• Buy the book

March book releases

Fiction books

Dragman by Steven Appleby (12 Mar)  Dragman is Steven Appleby’s first long-form graphic thriller. Inspired by the superhero comics he read as a child and informed by his own secret life as a transvestite, August Crimp gains his superpowers by wearing women’s dresses and embarks on battles greed, evil and his own self-doubt in a fight to save himself, his marriage – and the human soul.

Marilou is Everywhere by Sarah Elaine Smith (26 Mar) A haunting debut about two girls on the margins of society in rural Pennsylvania. Jude is a beautiful, intelligent and mixed-race but when she disappears a younger girl, Cindy from a white trash family, slips out of her own life and into the space Jude left. A heartbreaking story about the desperation to escape.  

 

  • Marilou is Everywhere

  • Richly atmospheric and darkly unforgettable, an astonishing American debut about lost innocence and life on the ragged margins of society

    'Lyrical, sexy, humane, and just a total pleasure to read' Elif Batuman, author of The Idiot

    'Remarkable. Fiction debuts this accomplished don't come along very often... Smith is a writer of immense talent and rare imagination [and] this novel reads like a miracle' - NPR

    'To be honest, we just weren't looking that hard. Nobody knew where to search and it was summer vacation anyway - but that wasn't the reason nobody looked for Jude.'

    One summer, a teenager disappears from Deep Valley, Pennsylvania. Jude, nicknamed Marilou, is beautiful, intelligent, and mixed race. The alarm is raised, the cops search for her - but not as hard as they would if she were a white girl. Watching this mystery unfold is Cindy, a younger girl from a white trash family, who has idolised Jude for years. And so, in the absence of anyone to give a damn about her, Cindy starts to slip out of her own life and into the space Jude left behind...

    Marilou Is Everywhere is a story about the desperation to escape - and the terrible, intimate crimes we commit to do so. Swimming in the rich melancholia of rural America, it is a fall from grace, a moral provocation, and a heartbreaking account of life in the margins.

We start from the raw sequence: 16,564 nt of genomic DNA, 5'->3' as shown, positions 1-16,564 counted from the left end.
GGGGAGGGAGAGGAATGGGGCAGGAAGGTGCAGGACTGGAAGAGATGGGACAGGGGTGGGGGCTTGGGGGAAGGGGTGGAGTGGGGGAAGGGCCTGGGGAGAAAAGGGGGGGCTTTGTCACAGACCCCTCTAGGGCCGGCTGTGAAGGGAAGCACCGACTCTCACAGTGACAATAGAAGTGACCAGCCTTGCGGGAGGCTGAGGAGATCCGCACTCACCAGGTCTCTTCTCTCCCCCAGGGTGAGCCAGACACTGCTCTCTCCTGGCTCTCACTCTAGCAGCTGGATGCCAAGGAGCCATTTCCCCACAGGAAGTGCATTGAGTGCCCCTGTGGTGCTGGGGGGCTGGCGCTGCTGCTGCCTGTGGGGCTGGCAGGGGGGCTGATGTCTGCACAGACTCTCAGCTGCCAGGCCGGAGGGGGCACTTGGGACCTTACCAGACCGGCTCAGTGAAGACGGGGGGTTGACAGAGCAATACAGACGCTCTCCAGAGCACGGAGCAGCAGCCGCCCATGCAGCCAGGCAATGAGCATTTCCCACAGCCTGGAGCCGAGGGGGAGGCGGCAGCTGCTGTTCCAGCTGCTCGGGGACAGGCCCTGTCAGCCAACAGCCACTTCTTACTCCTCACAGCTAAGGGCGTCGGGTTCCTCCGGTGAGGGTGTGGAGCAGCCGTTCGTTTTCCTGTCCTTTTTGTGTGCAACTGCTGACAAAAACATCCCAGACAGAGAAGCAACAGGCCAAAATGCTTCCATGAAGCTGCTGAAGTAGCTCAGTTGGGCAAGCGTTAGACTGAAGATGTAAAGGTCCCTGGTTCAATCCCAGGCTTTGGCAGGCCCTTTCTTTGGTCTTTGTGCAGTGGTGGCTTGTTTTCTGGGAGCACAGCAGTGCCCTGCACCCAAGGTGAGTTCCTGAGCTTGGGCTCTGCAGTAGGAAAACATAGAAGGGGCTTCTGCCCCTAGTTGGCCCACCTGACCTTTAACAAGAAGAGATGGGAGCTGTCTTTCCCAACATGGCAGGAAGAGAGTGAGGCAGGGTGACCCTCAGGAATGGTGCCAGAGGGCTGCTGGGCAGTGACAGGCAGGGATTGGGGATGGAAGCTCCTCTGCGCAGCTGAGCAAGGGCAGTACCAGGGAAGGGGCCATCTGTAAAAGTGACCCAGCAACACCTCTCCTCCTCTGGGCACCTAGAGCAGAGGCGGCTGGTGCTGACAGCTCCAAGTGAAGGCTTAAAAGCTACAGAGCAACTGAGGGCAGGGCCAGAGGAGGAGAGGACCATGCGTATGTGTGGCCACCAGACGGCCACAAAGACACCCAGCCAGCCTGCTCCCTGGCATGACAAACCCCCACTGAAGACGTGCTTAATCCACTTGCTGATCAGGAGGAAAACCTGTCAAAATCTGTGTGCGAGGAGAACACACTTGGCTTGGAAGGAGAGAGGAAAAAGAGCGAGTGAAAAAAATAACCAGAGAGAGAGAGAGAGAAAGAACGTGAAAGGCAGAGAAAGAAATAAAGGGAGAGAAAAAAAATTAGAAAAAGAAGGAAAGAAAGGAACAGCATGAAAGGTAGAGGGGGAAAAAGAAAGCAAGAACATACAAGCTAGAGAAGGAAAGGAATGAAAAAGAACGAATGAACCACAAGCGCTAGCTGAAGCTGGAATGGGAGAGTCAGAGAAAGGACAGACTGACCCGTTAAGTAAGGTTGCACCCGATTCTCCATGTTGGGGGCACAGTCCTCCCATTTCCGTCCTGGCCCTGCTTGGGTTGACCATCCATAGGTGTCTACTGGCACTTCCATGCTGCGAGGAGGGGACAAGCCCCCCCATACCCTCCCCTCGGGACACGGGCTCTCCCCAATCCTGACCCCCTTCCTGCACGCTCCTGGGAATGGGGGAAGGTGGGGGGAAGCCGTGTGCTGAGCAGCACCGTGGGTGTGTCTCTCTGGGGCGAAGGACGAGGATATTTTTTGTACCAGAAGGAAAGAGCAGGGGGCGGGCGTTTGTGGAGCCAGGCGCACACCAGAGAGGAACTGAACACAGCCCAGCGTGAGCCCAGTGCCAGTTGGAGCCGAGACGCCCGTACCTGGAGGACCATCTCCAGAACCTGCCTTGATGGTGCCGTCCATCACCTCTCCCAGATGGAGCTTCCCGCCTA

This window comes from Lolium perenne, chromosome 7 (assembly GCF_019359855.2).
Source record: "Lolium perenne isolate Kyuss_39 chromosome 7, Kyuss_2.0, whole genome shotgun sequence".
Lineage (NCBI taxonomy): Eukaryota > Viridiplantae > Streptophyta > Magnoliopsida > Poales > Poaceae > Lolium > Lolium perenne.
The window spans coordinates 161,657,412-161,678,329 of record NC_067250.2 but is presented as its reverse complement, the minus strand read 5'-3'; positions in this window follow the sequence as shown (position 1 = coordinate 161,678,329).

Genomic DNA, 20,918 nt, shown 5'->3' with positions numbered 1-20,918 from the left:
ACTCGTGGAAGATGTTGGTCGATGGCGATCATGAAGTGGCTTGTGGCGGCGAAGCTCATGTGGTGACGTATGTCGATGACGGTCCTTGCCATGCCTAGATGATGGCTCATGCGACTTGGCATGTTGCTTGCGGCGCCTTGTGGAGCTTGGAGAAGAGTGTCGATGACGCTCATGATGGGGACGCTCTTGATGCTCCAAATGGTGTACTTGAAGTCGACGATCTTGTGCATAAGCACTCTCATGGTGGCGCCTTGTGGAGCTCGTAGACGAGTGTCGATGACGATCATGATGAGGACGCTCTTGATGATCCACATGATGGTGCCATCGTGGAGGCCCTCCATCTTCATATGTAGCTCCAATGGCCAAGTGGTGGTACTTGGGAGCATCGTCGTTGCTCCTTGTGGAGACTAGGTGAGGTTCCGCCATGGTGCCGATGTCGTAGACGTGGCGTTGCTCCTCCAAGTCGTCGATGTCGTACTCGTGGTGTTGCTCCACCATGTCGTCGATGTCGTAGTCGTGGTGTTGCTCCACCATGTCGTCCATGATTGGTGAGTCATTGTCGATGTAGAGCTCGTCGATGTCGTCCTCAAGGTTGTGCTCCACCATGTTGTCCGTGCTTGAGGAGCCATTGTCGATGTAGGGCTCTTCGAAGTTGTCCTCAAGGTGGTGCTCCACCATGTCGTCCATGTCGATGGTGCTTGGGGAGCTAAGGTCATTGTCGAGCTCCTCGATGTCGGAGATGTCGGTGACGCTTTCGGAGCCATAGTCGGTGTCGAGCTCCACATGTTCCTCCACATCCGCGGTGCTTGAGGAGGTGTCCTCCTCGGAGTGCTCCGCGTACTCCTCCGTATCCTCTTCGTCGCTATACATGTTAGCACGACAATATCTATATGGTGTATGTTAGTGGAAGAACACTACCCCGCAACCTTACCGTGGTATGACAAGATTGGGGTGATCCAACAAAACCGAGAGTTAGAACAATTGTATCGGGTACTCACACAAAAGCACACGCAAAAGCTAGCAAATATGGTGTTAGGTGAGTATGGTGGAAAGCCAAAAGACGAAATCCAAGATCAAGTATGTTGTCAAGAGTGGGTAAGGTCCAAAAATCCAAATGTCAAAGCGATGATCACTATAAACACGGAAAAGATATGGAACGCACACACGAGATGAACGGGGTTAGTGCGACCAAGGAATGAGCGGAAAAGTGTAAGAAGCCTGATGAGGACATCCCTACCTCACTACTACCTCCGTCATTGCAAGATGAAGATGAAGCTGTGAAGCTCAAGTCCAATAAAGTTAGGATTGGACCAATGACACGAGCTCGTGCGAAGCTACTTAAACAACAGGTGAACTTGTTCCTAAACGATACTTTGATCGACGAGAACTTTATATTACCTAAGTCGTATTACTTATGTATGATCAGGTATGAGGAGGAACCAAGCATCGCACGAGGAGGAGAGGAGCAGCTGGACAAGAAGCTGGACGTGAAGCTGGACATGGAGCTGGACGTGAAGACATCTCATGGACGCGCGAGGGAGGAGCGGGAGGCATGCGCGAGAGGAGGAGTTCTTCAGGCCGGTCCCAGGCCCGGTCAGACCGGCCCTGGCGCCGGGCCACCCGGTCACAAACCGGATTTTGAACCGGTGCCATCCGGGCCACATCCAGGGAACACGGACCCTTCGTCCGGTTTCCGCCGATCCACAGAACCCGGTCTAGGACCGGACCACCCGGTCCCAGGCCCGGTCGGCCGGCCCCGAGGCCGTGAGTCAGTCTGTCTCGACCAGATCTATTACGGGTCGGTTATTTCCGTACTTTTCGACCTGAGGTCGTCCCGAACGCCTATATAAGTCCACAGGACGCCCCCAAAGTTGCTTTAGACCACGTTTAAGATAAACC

'One of the most exquisitely written books I've read in a long time. A haunting novel about craving escape so badly you're willing to erase yourself, by a writer I would follow anywhere' Julie Buntin, author of Marlena

  • Buy the book

Non-fiction books

Life: A User’s Manual by Julian Baggini, Antonia Macaro (5 Mar) Renowned existential psychotherapist and philosophical counsellor Antonia Macaro and bestselling philosopher Julian Baggini cover topics such as bereavement, luck, free will and relationships, and guide us through what the greatest thinkers to ever walk the earth have to say on these subjects, from the Stoics to Sartre.

 

  • Life: A User’s Manual

  • How should I live?
    What is my purpose?
    Can I find happiness?

    Ever felt as though life would be simpler if it came with an instruction manual? There are no easy answers to the big questions. And life does not follow a straight path from A to B.

    Since the beginning of time, people have asked questions about how they should live and, from Ancient Greece to Japan, philosophers have attempted to solve these questions for us. The timeless wisdom that they offer can help us to find our own path. In this insightful, engaging book, renowned existential psychotherapist and philosophical counsellor Antonia Macaro and bestselling philosopher Julian Baggini cover topics such as bereavement, luck, free will and relationships, and guide us through what the greatest thinkers to ever walk the earth have to say on these subjects, from the Stoics to Sartre.

    Discover advice from the world's greatest thinkers on questions like:
    Is there a right way to grieve?
    What is free will?
    How can we learn from past mistakes?
    Do we make our own luck?

  • Buy the book

Children's books

Mummy Fairy and Me: Mermaid Magic by Sophie Kinsella (5 Mar) Ella’s mummy may be a fairy, but her magic keeps going wrong. However, Ella doesn’t mind too much, especially when it means she gets to swim with real mermaids! This fourth book in the series is perfect for five to seven-year-olds.

Find The Spy by Zoë Armstrong & Shelly Laslo (19 Mar) Ever wanted to have a go at being a spy? Well, now you can! Find the real-life spies hidden throughout this book, and learn some amazing facts and top-secret skills during your search – such as coding messages and dressing in disguise.

  • Mummy Fairy and Me: Mermaid Magic

    Mummy Fairy

  • The fourth book in this magical series for 5-7 year olds, from global bestselling author Sophie Kinsella.